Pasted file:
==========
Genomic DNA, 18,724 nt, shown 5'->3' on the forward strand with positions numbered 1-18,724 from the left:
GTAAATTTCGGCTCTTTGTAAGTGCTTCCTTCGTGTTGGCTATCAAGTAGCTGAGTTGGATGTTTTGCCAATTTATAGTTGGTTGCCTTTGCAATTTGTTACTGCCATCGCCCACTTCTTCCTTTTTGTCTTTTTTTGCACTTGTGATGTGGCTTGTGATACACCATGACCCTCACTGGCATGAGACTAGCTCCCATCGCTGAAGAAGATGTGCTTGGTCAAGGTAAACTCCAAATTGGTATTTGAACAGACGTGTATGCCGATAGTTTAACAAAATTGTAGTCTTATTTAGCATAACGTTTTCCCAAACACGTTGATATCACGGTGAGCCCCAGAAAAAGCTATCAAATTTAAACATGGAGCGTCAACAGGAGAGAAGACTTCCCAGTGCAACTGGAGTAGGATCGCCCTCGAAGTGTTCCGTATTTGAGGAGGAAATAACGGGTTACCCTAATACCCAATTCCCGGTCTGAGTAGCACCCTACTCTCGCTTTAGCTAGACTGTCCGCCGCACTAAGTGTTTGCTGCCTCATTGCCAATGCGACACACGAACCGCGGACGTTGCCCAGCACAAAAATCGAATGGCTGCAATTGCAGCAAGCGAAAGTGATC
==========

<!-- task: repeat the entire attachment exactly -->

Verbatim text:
Genomic DNA, 18,724 nt, shown 5'->3' on the forward strand with positions numbered 1-18,724 from the left:
GTAAATTTCGGCTCTTTGTAAGTGCTTCCTTCGTGTTGGCTATCAAGTAGCTGAGTTGGATGTTTTGCCAATTTATAGTTGGTTGCCTTTGCAATTTGTTACTGCCATCGCCCACTTCTTCCTTTTTGTCTTTTTTTGCACTTGTGATGTGGCTTGTGATACACCATGACCCTCACTGGCATGAGACTAGCTCCCATCGCTGAAGAAGATGTGCTTGGTCAAGGTAAACTCCAAATTGGTATTTGAACAGACGTGTATGCCGATAGTTTAACAAAATTGTAGTCTTATTTAGCATAACGTTTTCCCAAACACGTTGATATCACGGTGAGCCCCAGAAAAAGCTATCAAATTTAAACATGGAGCGTCAACAGGAGAGAAGACTTCCCAGTGCAACTGGAGTAGGATCGCCCTCGAAGTGTTCCGTATTTGAGGAGGAAATAACGGGTTACCCTAATACCCAATTCCCGGTCTGAGTAGCACCCTACTCTCGCTTTAGCTAGACTGTCCGCCGCACTAAGTGTTTGCTGCCTCATTGCCAATGCGACACACGAACCGCGGACGTTGCCCAGCACAAAAATCGAATGGCTGCAATTGCAGCAAGCGAAAGTGATC